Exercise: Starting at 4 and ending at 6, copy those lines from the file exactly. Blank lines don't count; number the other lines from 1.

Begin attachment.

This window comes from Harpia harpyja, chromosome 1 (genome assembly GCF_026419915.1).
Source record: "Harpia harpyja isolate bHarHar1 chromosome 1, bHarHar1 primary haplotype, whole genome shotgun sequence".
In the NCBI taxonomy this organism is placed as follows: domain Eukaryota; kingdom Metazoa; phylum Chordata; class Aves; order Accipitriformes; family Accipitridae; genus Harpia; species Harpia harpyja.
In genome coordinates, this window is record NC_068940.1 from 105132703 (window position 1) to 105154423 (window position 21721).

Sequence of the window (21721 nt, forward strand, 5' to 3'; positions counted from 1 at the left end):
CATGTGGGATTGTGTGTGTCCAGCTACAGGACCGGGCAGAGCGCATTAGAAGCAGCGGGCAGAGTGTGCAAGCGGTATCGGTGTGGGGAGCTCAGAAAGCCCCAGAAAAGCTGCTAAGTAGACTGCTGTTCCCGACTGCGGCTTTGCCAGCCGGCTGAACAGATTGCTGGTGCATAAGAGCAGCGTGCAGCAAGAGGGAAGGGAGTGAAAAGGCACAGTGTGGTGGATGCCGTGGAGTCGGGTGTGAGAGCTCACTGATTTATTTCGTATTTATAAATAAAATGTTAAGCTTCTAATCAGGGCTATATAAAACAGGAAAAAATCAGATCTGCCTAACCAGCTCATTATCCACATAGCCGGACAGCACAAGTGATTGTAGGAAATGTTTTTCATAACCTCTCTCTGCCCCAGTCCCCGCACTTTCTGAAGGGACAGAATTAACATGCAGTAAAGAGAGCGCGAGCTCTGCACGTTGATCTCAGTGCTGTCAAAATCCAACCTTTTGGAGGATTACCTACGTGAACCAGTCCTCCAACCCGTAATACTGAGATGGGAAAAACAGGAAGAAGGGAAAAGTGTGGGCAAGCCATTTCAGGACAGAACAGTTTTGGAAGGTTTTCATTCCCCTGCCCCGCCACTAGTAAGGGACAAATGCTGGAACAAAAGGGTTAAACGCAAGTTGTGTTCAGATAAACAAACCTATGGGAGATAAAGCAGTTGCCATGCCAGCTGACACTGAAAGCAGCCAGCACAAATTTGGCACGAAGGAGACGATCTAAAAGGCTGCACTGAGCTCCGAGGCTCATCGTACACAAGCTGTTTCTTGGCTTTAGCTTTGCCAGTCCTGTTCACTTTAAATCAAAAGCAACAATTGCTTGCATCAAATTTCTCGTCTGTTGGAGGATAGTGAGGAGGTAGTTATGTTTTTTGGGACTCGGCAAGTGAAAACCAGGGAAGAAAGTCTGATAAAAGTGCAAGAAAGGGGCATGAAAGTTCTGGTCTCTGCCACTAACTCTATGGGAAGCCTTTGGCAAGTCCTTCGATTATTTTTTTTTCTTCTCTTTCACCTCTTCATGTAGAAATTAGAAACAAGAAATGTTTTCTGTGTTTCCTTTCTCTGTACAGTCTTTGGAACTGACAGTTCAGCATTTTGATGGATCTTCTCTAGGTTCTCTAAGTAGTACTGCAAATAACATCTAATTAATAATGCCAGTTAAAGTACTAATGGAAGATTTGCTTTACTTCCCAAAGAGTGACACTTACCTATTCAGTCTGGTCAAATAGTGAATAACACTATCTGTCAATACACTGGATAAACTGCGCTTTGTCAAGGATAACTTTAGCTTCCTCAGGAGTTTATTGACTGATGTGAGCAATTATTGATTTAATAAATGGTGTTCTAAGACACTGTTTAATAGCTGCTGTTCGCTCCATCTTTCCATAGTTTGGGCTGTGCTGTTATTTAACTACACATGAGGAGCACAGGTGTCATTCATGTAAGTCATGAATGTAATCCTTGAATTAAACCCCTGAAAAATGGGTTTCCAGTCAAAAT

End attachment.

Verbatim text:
In genome coordinates, this window is record NC_068940.1 from 105132703 (window position 1) to 105154423 (window position 21721).

Sequence of the window (21721 nt, forward strand, 5' to 3'; positions counted from 1 at the left end):
CATGTGGGATTGTGTGTGTCCAGCTACAGGACCGGGCAGAGCGCATTAGAAGCAGCGGGCAGAGTGTGCAAGCGGTATCGGTGTGGGGAGCTCAGAAAGCCCCAGAAAAGCTGCTAAGTAGACTGCTGTTCCCGACTGCGGCTTTGCCAGCCGGCTGAACAGATTGCTGGTGCATAAGAGCAGCGTGCAGCAAGAGGGAAGGGAGTGAAAAGGCACAGTGTGGTGGATGCCGTGGAGTCGGGTGTGAGAGCTCACTGATTTATTTCGTATTTATAAATAAAATGTTAAGCTTCTAATCAGGGCTATATAAAACAGGAAAAAATCAGATCTGCCTAACCAGCTCATTATCCACATAGCCGGACAGCACAAGTGATTGTAGGAAATGTTTTTCATAACCTCTCTCTGCCCCAGTCCCCGCACTTTCTGAAGGGACAGAATTAACATGCAGTAAAGAGAGCGCGAGCTCTGCACGTTGATCTCAGTGCTGTCAAAATCCAACCTTTTGGAGGATTACCTACGTGAACCAGTCCTCCAACCCGTAATACTGAGATGGGAAAAACAGGAAGAAGGGAAAAGTGTGGGCAAGCCATTTCAGGACAGAACAGTTTTGGAAGGTTTTCATTCCCCTGCCCCGCCACTAGTAAGGGACAAATGCTGGAACAAAAGGGTTAAACGCAAGTTGTGTTCAGATAAACAAACCTATGGGAGATAAAGCAGTTGCCATGCCAGCTGACACTGAAAGCAGCCAGCACAAATTTGGCACGAAGGAGACGATCTAAAAGGCTGCACTGAGCTCCGAGGCTCATCGTACACAAGCTGTTTCTTGGCTTTAGCTTTGCCAGTCCTGTTCACTTTAAATCAAAAGCAACAATTGCTTGCATCAAATTTCTCGTCTGTTGGAGGATAGTGAGGAGGTAGTTATGTTTTTTGGGACTCGGCAAGTGAAAACCAGGGAAGAAAGTCTGATAAAAGTGCAAGAAAGGGGCATGAAAGTTCTGGTCTCTGCCACTAACTCTATGGGAAGCCTTTGGCAAGTCCTTCGATTATTTTTTTTTCTTCTCTTTCACCTCTTCATGTAGAAATTAGAAACAAGAAATGTTTTCTGTGTTTCCTTTCTCTGTACAGTCTTTGGAACTGACAGTTCAGCATTTTGATGGATCTTCTCTAGGTTCTCTAAGTAGTACTGCAAATAACATCTAATTAATAATGCCAGTTAAAGTACTAATGGAAGATTTGCTTTACTTCCCAAAGAGTGACACTTACCTATTCAGTCTGGTCAAATAGTGAATAACACTATCTGTCAATACACTGGATAAACTGCGCTTTGTCAAGGATAACTTTAGCTTCCTCAGGAGTTTATTGACTGATGTGAGCAATTATTGATTTAATAAATGGTGTTCTAAGACACTGTTTAATAGCTGCTGTTCGCTCCATCTTTCCATAGTTTGGGCTGTGCTGTTATTTAACTACACATGAGGAGCACAGGTGTCATTCATGTAAGTCATGAATGTAATCCTTGAATTAAACCCCTGAAAAATGGGTTTCCAGTCAAAAT